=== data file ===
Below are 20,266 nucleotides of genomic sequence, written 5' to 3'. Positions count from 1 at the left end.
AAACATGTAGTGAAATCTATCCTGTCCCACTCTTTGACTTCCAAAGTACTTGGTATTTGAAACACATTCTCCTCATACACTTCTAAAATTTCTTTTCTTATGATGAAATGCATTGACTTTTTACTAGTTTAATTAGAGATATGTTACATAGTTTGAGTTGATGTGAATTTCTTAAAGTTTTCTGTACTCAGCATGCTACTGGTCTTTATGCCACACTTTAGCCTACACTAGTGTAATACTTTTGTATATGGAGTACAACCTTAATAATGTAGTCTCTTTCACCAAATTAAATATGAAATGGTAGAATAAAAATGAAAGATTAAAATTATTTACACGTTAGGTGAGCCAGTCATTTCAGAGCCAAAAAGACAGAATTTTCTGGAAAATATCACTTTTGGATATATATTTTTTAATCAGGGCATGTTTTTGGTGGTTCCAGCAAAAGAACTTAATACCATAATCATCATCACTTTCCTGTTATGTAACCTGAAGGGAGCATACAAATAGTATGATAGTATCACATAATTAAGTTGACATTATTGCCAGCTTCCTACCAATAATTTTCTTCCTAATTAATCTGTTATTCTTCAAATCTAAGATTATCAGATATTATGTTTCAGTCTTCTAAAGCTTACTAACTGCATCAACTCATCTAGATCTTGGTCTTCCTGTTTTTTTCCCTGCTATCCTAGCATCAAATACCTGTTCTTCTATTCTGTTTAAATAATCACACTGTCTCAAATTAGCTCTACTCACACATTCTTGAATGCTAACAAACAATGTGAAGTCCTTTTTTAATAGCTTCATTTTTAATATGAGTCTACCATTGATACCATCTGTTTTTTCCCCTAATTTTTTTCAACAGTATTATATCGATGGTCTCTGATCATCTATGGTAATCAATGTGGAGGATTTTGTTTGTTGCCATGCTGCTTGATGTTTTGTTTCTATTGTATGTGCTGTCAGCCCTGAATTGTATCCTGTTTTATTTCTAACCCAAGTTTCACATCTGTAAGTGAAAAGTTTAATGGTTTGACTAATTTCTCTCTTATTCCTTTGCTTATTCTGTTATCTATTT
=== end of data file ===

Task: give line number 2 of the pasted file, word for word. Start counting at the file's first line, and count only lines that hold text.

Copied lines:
AAACATGTAGTGAAATCTATCCTGTCCCACTCTTTGACTTCCAAAGTACTTGGTATTTGAAACACATTCTCCTCATACACTTCTAAAATTTCTTTTCTTATGATGAAATGCATTGACTTTTTACTAGTTTAATTAGAGATATGTTACATAGTTTGAGTTGATGTGAATTTCTTAAAGTTTTCTGTACTCAGCATGCTACTGGTCTTTATGCCACACTTTAGCCTACACTAGTGTAATACTTTTGTATATGGAGTACAACCTTAATAATGTAGTCTCTTTCACCAAATTAAATATGAAATGGTAGAATAAAAATGAAAGATTAAAATTATTTACACGTTAGGTGAGCCAGTCATTTCAGAGCCAAAAAGACAGAATTTTCTGGAAAATATCACTTTTGGATATATATTTTTTAATCAGGGCATGTTTTTGGTGGTTCCAGCAAAAGAACTTAATACCATAATCATCATCACTTTCCTGTTATGTAACCTGAAGGGAGCATACAAATAGTATGATAGTATCACATAATTAAGTTGACATTATTGCCAGCTTCCTACCAATAATTTTCTTCCTAATTAATCTGTTATTCTTCAAATCTAAGATTATCAGATATTATGTTTCAGTCTTCTAAAGCTTACTAACTGCATCAACTCATCTAGATCTTGGTCTTCCTGTTTTTTTCCCTGCTATCCTAGCATCAAATACCTGTTCTTCTATTCTGTTTAAATAATCACACTGTCTCAAATTAGCTCTACTCACACATTCTTGAATGCTAACAAACAATGTGAAGTCCTTTTTTAATAGCTTCATTTTTAATATGAGTCTACCATTGATACCATCTGTTTTTTCCCCTAATTTTTTTCAACAGTATTATATCGATGGTCTCTGATCATCTATGGTAATCAATGTGGAGGATTTTGTTTGTTGCCATGCTGCTTGATGTTTTGTTTCTATTGTATGTGCTGTCAGCCCTGAATTGTATCCTGTTTTATTTCTAACCCAAGTTTCACATCTGTAAGTGAAAAGTTTAATGGTTTGACTAATTTCTCTCTTATTCCTTTGCTTATTCTGTTATCTATTT